Good luck.

    K
  • Julietinthewoods
    Julietinthewoods Member Posts: 15
    AussiePup said:

    Thanks for comments
    First, I have just ordered the book by Dr. Walsh ... Thanks Larry ... your results are encouraging and comforting ... definitely gives me hope

    Kongo, you mention brachytherapy as an option. My doctor told me it's only for low risk patients ... that my Gleason 8 precluded that option. He said that external beam radiation is the option that would be open to me. He is the director of the urology oncology department at University of North Carolina hospital in Chapel Hill, NC. Of course, his specialty is surgery. Have you heard anything regarding this teaching hospital's expertise or success in this field?

    I will let you know what the radiation oncologist tells me at my appointment on Friday.

    This site is a wonderful resource ... I am so glad I found it!

    Thanks to both of you,

    Martin

    Brachy/IMRT combination
    Martin, I believe the combination treatment of ldr brachy followed (or preceded, depending on the doctor) by IMRT (modern external beam) could also be an option for you. I think brachytherapy as a monotherapy is the issue for higher grades of cancer. The combination of the two types of radiation gives a higher dose of greys and covers the margins. You might want to at least ask your radiation consultant about it.

    From what I have read, your PSA (less than 10) and stage are both factors in your favor. I really wish you luck!

    Juliet
  • Swingshiftworker
    Swingshiftworker Member Posts: 1,013 Member
    Gleason 8 and Stage T1c?
    I know it's possible, but I don't think I've ever heard of anyone w/a Gleason 8 (high grade cancer) also being diagnosed as Stage T1c (early stage cancer undetectable by DRE or imaging).

    This apparent inconsistency suggests the need for a 2nd opinion on the biopsy. Dr. Jonathan Epstein at Johns Hopkins, who is one of the experts in the field, did a 2nd opinion for me and I highly recommend him. His contact information is available here: http://pathology.jhu.edu/department/services/consults/urologic.cfm.

    If you really have a Gleason 8, surgery is usually suggested (but not absolutely mandated) as long as the cancer has not migrated beyond the prostate capsule. There are other radiological alternatives, as other have already suggested.

    While your slides are out for reanalysis, take the time to investigate your options before submitting your body to the knife. The negative consequences of surgery are quite draconian and various forms of radiation treatment may still be the better choice.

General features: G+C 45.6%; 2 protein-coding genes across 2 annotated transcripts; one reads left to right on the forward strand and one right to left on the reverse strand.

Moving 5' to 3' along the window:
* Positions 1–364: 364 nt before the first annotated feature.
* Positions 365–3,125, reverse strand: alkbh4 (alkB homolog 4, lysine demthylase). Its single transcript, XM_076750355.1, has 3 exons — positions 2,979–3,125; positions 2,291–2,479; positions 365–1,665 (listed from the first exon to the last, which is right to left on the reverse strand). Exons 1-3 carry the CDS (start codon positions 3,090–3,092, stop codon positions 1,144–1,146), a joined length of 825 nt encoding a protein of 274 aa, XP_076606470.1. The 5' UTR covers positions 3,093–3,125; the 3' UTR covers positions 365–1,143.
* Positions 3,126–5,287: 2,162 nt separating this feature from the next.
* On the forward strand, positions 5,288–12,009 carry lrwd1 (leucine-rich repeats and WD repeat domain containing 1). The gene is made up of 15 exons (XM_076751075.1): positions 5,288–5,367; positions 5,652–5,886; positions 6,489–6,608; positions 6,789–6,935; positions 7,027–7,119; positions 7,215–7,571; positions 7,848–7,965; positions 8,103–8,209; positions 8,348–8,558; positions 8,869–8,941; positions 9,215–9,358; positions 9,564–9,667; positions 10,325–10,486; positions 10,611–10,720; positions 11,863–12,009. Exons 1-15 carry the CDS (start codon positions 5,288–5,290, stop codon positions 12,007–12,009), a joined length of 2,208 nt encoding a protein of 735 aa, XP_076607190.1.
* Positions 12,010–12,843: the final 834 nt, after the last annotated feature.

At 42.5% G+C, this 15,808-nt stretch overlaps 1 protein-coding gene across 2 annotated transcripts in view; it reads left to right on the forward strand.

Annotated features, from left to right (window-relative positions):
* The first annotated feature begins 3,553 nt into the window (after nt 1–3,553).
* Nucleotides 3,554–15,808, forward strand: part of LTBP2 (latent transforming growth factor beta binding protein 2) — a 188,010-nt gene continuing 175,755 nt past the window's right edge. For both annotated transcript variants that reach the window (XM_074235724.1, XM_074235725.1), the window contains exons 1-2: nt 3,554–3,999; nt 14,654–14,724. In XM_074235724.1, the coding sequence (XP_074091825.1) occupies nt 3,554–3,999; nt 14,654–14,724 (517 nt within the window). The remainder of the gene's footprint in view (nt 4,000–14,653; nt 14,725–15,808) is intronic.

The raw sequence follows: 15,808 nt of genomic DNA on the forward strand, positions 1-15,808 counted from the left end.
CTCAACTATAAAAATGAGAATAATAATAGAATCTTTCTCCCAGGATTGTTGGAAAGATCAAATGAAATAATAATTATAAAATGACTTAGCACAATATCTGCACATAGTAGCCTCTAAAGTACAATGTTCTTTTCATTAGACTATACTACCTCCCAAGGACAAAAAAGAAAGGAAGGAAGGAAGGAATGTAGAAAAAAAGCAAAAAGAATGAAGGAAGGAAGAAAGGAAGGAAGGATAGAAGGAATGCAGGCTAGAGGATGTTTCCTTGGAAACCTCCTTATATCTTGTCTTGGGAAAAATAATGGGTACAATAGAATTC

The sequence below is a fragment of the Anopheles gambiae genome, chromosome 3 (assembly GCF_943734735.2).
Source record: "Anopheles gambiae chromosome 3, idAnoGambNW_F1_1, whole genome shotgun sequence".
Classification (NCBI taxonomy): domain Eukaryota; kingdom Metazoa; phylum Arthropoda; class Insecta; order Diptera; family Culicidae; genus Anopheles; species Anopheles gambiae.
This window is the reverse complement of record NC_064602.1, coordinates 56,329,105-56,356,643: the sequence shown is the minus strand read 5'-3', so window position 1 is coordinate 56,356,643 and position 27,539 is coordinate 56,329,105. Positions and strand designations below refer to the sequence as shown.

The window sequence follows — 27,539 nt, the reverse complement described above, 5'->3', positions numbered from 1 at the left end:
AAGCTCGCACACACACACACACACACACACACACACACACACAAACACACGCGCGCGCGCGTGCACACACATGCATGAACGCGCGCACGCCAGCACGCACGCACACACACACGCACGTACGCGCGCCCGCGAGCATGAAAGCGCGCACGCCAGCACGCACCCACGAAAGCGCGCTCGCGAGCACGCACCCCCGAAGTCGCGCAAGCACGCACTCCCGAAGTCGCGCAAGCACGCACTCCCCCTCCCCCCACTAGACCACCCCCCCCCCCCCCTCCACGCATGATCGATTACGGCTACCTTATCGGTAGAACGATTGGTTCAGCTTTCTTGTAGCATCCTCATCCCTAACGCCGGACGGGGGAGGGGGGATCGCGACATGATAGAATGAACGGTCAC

BTW, don't let the suggestion that surgery after radiation is contraindicated deter you from choosing radiation over surgery as the primary treatment. If surgery fails you'll have no choice but to opt for radiation and/or chemo later, which are the same follow-up choices if the initial radiation treatment fails.

    Good luck!
  • AussiePup
    AussiePup Member Posts: 19
    Kongo said:

    HDR Brachytherapy
    Martin,

    While brachytherapy (permanent seeds) is generally considered a solution for low to medium risk patient, HDR brachytherapy is another story altogether with a much higher dose rate very precisely administered. Brachytherapy and HDR brachy should not be confused with each other.

    Check it out at: http://www.prostate-cancer.org/education/localdis/demanes_HDR.html

    Good luck.

    K

    Pretty Interesting
    Kongo,

    The link you furnished is an outstanding bit of info, that I thank you for and will be asking about HDR brachytherapy with the radiation oncologist on Friday. It sounds almost too good to be true! Of course, none of the tables cover my numbers, but that may just be due to covering only the most common number combinations.

    Will keep you posted

    Thanks again,

    Martin
  • AussiePup
    AussiePup Member Posts: 19

    Brachy/IMRT combination
    Martin, I believe the combination treatment of ldr brachy followed (or preceded, depending on the doctor) by IMRT (modern external beam) could also be an option for you. I think brachytherapy as a monotherapy is the issue for higher grades of cancer. The combination of the two types of radiation gives a higher dose of greys and covers the margins. You might want to at least ask your radiation consultant about it.

    From what I have read, your PSA (less than 10) and stage are both factors in your favor. I really wish you luck!

    Juliet

    Thank you for your comments
    Juliet,

    I will also be taking your comment with me on Friday and will let you know the outcome.